It’s hard to figure what makes Bart Stupak tick, but my guess is: Ego. Power. Self- absorption. Conceit. For sure, it has nothing to do with concern for his fellow man, and less to do with concern for women. Representative Stupak is perfectly willing to sink a bill that would offer comfort, care and in many cases life itself to millions in his petty, petulant determination to control what we do with our bodies.
Here’s a report by New York Times reporter Jodi Kantor on the gentleman from Michigan:
Representative Bart Stupak often endures things others find unbearable. He crisscrosses a Congressional district so vast that some constituents live eight hours apart and so cold that the beer at his beloved football games sometimes freezes. Years ago, as a state trooper, he blew out his knee chasing a suspect, and he has since had so many operations that he now returns to work the same day, toting crutches and ice.
After his younger son committed suicide in 2000, using the congressman’s gun, Mr. Stupak soon resumed his predawn commute to Washington and his solid voting record with the National Rifle Association.
Now he is enduring more hatred than perhaps any other member of Congress, much of it from fellow Democrats. His name has become a slogan: “Stop Stupak!”
Scott Schloegel, his chief of staff, said wearily, “I can’t tell you how many New Yorkers have called me up and yelled at me about this Stupak guy.”
Well, sorry, I can’t work up any sympathy for Scott Schloegel or his boss. I did not elect them to ordain (along with their friends the U.S. Congress of Catholic Bishops) what American women may or may not do, by writing regressive language into a bill that could start this country toward sanity in health policy. I, along with millions of others, elected Barack Obama in part because we want our ridiculous, dysfunctional health system fixed.
With final negotiations on a health care overhaul beginning this week, complaints about “the evil Stupak amendment,” as the congressman dryly called it over dinner here recently, are likely to grow even louder. The amendment prevents women who receive federal insurance subsidies from buying abortion coverage — but critics assert it could cause women who buy their own insurance difficulty in obtaining coverage.
Mr. Stupak insists that the final bill include his terms, which he says merely reflect current law. If he prevails, he will have won an audacious, counterintuitive victory, forcing a Democratic-controlled Congress to pass a measure that will be hailed as an anti-abortion triumph. If party members do not accept his terms — and many vow they will not — Mr. Stupak is prepared to block passage of the health care overhaul.
“It’s not the end of the world if it goes down,” he said over dinner. He did not sound downbeat about the prospect of being blamed for blocking the long-sought goal of President Obama and a chain of presidents and legislators before him. “Then you get the message,” he continued. “Fix the abortion language and bring the bill back.”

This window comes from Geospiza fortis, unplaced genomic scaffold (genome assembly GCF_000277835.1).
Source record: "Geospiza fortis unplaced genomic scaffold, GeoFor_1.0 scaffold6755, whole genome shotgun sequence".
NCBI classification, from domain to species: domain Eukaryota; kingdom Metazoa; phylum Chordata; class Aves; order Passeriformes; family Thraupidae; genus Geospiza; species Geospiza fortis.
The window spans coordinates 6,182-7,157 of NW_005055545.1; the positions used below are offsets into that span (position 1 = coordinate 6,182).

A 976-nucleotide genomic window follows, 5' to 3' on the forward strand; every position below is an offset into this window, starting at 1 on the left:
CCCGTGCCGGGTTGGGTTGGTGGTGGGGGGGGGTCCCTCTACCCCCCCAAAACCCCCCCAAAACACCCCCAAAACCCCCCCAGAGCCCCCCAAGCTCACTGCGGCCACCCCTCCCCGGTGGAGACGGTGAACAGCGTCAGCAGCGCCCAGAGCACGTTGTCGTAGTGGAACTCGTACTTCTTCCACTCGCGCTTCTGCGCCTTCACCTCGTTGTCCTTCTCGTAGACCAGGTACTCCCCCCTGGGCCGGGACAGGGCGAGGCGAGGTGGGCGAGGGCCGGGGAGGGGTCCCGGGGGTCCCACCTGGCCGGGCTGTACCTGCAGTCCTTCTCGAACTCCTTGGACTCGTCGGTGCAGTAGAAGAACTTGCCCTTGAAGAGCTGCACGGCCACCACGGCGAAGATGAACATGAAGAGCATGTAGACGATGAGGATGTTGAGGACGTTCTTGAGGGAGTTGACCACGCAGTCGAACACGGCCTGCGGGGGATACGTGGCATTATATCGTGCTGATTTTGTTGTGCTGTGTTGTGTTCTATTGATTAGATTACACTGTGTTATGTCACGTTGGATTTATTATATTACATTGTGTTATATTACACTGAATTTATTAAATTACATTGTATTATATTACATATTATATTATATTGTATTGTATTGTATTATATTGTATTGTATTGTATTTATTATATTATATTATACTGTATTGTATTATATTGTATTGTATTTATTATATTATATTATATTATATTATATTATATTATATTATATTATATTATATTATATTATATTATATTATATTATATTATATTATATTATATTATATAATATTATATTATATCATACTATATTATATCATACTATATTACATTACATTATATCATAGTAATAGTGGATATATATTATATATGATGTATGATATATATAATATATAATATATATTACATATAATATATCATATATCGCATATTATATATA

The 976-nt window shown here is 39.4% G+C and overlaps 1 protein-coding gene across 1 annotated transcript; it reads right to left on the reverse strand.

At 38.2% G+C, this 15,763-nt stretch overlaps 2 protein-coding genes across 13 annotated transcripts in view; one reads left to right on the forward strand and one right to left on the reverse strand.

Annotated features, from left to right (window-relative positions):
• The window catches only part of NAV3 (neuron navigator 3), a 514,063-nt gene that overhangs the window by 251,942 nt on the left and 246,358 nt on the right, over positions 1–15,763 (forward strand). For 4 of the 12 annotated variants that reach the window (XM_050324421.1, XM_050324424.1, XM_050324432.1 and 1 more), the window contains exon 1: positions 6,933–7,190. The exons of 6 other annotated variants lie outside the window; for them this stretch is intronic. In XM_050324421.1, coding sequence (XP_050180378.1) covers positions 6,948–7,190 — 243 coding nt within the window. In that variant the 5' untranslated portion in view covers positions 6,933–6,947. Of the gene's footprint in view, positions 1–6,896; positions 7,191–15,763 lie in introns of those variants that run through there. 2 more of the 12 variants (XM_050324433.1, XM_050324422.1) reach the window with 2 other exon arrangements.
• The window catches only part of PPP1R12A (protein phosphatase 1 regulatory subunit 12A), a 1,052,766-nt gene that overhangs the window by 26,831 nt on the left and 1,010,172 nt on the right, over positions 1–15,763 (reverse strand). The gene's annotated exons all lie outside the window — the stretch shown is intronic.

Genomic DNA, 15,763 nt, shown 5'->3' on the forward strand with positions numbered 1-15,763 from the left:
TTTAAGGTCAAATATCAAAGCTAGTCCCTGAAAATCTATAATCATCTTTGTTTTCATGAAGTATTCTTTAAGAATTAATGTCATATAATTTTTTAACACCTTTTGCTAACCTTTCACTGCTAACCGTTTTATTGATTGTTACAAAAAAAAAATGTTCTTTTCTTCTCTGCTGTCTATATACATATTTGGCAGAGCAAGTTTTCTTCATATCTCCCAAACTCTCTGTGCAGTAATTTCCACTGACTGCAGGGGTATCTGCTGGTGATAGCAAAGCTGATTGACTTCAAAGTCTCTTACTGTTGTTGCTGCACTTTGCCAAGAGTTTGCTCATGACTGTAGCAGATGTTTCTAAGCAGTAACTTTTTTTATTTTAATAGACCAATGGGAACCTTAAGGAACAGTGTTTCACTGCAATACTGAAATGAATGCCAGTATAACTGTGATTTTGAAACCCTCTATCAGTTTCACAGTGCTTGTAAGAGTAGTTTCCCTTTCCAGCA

Stupak’s father reportedly began study for the priesthood before changing his mind and getting married. The 10 Stupak siblings went to Catholic schools and he often cites the strength of his Catholicism. I honor him for his faith, and respect that faith. I just do not respect its assertion, via the Congress of Bishops, that one faith should dictate health policy for the nation. Admittedly, they have support from many conservatives, religious and otherwise; but “Fix the abortion language and bring the bill back?” What is he smoking with his frozen beer? It will take another 19 years to bring the bill back, if it comes back at all.
“The National Right to Life Committee and the bishops saw this as a way to vastly increase restrictions on choice,” said Representative Diana DeGette, Democrat of Colorado, who is a chief deputy House whip and co-chairwoman, with Ms. Slaughter, of the Congressional Pro-Choice Caucus.
Mr. Stupak was “not given very much negotiating room” by those organizations, Ms. DeGette said. Now “he’s gotten himself into a corner where he says it’s my amendment or it’s nothing.”
(Mr. Stupak says he urged the United States Conference of Catholic Bishops to toughen its stance on the legislation; representatives from the conference and the National Right to Life Committee did not return calls.)
It may not be the end of the world for Congressman Stupak if the bill fails to pass. But it will be exactly that for uncounted thousands who are already suffering and dying for lack of health insurance and decent care.